fusing the sensor readings that are accepted to obtain a fused sensor reading corresponding to the operational parameter measured by the sensors on the device; and
controlling the at least one operational parameter based on the fused sensor reading.
2. The method of claim 1, wherein analyzing the consistency of the plurality of sensor readings comprises analyzing a noise-level, a dynamic consistency or a value consistency for each of the sensor readings.
3. The method of claim 1, further comprising determining an auto-covariance of each of the sensor readings prior to assigning a noiselessness confidence value for each of the sensor readings.
4. The method of claim 2, further comprising building a covariance matrix of the plurality of sensor readings for analyzing the dynamic consistency of each of the sensor readings based on deviation of an eigenvector of each of the sensor readings from each other, wherein the eigenvectors are determined via a principal component analysis of the covariance matrix.
5. The method of claim 2, further comprising evaluating a correlation of divergence of the sensor readings that have a substantially equivalent value consistency.
6. The method of claim 4, wherein the covariance matrix is based on at least two auto covariances of the sensor readings or two cross covariances of the sensor readings.
7. The method of claim 1, wherein monitoring the device comprises monitoring an inlet temperature, an outlet temperature, an inlet pressure, an outlet pressure, a device temperature, a device vibration, a fuel consumption, a fuel level, or combinations thereof.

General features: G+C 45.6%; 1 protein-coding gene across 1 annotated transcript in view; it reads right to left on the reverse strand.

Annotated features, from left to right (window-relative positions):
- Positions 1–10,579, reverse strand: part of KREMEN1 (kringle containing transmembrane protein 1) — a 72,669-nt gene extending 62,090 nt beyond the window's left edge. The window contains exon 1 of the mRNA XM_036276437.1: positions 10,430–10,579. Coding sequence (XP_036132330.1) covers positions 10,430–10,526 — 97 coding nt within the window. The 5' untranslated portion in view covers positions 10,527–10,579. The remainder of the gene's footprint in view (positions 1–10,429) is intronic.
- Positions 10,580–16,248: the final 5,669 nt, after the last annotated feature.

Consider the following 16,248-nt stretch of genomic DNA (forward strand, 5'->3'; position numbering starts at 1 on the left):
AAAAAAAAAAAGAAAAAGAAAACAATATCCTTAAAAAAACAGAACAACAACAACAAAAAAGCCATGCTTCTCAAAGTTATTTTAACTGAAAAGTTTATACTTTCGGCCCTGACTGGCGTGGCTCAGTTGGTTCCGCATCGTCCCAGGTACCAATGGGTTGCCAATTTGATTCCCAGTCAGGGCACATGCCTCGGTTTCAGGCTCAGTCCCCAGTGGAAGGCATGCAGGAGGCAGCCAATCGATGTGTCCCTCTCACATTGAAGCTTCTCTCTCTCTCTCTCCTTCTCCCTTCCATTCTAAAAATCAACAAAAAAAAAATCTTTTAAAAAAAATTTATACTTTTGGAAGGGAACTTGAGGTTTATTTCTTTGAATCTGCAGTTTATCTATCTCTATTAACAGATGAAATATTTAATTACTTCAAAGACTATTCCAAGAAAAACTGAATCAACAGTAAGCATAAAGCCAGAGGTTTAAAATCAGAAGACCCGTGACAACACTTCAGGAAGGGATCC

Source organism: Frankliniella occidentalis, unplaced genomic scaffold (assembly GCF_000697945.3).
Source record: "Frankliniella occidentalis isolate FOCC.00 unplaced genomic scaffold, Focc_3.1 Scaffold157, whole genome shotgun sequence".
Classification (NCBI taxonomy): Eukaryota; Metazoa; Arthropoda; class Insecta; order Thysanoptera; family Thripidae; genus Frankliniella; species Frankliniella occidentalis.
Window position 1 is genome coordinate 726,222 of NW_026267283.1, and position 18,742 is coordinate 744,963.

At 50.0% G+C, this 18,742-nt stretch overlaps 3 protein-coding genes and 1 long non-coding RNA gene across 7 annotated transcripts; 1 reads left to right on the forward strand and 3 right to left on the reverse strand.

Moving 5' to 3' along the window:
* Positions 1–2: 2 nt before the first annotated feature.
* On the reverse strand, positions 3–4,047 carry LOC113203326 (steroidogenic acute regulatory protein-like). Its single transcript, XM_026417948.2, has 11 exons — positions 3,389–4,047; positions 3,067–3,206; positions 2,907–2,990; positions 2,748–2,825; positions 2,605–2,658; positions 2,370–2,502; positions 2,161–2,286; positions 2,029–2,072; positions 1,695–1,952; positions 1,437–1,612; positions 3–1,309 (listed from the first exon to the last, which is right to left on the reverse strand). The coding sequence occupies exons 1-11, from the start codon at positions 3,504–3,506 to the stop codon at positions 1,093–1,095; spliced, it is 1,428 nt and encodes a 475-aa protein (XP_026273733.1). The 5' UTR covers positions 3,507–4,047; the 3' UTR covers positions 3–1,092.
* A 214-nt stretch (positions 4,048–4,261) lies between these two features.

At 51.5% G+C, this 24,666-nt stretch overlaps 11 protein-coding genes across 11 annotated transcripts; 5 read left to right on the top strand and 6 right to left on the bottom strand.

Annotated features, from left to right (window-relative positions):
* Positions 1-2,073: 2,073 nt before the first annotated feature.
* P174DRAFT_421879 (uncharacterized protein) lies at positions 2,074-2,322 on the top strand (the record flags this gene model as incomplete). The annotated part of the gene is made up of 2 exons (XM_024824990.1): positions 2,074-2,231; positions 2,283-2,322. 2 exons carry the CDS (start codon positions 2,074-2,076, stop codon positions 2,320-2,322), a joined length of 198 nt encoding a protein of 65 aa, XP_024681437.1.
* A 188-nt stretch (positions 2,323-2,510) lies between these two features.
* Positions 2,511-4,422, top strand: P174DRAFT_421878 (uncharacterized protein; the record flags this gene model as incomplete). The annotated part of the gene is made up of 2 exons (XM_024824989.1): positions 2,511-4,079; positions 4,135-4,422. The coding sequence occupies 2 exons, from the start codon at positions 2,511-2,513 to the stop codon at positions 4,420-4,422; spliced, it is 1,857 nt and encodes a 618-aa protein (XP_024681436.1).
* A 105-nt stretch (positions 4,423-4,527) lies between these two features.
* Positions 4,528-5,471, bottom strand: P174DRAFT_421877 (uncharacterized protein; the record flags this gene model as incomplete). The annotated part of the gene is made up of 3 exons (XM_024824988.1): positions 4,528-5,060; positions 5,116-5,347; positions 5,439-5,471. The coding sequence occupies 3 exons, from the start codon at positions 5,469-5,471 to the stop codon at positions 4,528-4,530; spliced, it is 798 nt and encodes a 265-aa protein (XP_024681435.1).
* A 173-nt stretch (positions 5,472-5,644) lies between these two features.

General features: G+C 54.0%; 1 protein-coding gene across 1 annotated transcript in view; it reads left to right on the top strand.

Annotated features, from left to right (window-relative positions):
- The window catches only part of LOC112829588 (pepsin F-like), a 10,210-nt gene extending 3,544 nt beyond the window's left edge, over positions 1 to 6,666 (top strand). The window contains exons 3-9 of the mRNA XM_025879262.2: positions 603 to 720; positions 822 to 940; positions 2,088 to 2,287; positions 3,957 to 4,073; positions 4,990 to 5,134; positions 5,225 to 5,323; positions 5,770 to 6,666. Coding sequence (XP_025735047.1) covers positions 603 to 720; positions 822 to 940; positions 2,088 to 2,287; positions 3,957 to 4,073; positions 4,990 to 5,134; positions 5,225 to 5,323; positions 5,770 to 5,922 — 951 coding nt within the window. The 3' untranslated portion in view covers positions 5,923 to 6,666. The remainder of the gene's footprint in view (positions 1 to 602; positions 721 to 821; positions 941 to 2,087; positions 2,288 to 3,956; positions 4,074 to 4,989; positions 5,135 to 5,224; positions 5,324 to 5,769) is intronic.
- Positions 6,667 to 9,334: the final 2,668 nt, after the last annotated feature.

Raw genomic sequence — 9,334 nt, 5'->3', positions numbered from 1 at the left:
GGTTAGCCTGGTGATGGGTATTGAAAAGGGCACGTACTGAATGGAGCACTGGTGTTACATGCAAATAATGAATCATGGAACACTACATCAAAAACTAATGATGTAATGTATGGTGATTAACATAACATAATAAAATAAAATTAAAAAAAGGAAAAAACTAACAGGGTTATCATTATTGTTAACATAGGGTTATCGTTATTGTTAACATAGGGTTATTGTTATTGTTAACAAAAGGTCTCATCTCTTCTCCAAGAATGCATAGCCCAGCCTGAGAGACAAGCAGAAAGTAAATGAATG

8. The method of claim 1, further comprising detecting a spike in each of the sensor readings to enable detection of a faulty sensor.
9. The method of claim 8, comprising isolating the faulty sensor based on a prediction model.
10. A sensor system, comprising:
a plurality of sensors adapted to provide a plurality of sensor readings, wherein each of the sensor readings is indicative of an operational parameter of a device;
a calculation module adapted to calculate a covariance of the sensor reading or a correlation of divergence of at least two of the sensor readings;
an analysis module configured to assign a confidence value to the sensor reading or to determine a dynamic consistency of the sensor reading; and
a fusion module configured to determine a reliable sensor reading based on at least a weighting of the sensor reading based on the confidence value assigned to the sensor reading or the dynamic consistency of the sensor reading.